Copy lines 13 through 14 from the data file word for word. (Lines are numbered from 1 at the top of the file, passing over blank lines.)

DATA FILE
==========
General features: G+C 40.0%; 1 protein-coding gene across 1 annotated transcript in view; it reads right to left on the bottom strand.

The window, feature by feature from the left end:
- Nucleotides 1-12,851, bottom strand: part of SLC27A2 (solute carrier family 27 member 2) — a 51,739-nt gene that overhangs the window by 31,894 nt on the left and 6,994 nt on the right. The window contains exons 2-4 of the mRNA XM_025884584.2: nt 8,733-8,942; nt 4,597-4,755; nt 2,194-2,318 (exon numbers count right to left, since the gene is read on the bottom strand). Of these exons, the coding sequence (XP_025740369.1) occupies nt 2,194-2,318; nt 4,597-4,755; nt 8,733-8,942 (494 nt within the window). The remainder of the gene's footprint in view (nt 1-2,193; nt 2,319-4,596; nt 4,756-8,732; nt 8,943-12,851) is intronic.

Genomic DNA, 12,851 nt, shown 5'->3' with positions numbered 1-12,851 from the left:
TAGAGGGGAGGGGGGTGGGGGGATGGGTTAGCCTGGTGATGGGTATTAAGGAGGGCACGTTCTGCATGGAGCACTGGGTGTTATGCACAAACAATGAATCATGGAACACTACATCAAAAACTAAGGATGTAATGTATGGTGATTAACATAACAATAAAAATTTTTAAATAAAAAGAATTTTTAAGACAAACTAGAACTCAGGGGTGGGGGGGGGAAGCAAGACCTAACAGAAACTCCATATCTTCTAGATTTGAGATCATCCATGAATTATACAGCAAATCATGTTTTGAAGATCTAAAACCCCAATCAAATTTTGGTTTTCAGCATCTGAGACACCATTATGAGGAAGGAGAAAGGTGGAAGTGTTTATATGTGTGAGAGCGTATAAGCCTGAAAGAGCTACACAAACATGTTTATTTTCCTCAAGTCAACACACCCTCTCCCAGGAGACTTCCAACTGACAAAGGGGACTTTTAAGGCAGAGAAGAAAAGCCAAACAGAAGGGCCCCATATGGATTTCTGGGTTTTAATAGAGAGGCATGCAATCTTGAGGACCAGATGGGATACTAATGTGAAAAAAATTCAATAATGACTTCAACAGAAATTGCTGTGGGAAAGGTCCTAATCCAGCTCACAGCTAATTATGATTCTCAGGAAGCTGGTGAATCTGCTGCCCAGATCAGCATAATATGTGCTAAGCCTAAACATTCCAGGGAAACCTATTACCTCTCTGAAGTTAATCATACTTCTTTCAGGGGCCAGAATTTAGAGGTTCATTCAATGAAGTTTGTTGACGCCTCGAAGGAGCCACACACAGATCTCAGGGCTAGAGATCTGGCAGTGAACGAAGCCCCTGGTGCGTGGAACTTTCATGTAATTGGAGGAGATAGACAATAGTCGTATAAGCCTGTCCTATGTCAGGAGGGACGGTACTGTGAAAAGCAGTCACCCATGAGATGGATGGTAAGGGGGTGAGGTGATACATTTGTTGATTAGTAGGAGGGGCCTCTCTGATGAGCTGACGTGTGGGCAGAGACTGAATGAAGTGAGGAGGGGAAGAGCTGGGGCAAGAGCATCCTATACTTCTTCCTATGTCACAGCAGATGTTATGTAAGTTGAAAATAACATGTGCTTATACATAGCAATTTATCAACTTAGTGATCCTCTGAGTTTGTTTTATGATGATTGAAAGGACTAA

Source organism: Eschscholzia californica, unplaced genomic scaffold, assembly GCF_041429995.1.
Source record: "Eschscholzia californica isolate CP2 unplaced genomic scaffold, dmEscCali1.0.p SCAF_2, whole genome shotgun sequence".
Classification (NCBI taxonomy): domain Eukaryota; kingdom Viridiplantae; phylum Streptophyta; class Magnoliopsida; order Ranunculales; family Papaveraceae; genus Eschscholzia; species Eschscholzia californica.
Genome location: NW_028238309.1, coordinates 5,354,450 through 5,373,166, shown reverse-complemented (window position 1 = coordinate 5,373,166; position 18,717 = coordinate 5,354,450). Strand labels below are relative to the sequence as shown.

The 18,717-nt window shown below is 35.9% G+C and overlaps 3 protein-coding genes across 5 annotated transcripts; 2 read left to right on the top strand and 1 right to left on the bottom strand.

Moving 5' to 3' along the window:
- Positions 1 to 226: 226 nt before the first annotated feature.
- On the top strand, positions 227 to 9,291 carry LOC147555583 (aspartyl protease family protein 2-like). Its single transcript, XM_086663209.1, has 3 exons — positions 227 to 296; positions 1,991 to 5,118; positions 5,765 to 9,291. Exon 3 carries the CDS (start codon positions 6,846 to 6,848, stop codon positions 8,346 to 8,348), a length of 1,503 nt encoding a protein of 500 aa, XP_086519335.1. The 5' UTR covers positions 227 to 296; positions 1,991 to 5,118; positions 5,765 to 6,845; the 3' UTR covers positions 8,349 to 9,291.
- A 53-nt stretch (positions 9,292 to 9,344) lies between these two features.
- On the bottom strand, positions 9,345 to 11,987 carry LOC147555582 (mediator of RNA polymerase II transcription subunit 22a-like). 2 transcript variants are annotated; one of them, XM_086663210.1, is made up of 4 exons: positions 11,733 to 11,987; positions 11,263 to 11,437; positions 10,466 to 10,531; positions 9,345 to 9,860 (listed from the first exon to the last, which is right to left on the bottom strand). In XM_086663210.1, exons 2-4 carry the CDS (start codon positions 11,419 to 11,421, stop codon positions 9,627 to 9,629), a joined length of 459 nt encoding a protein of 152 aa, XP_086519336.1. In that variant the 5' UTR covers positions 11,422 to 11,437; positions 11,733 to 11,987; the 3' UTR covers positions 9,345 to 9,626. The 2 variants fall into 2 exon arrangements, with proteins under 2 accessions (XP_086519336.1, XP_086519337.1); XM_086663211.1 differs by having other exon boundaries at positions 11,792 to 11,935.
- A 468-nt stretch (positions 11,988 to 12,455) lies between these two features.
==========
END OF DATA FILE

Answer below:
- On the top strand, positions 227 to 9,291 carry LOC147555583 (aspartyl protease family protein 2-like). Its single transcript, XM_086663209.1, has 3 exons — positions 227 to 296; positions 1,991 to 5,118; positions 5,765 to 9,291. Exon 3 carries the CDS (start codon positions 6,846 to 6,848, stop codon positions 8,346 to 8,348), a length of 1,503 nt encoding a protein of 500 aa, XP_086519335.1. The 5' UTR covers positions 227 to 296; positions 1,991 to 5,118; positions 5,765 to 6,845; the 3' UTR covers positions 8,349 to 9,291.
- A 53-nt stretch (positions 9,292 to 9,344) lies between these two features.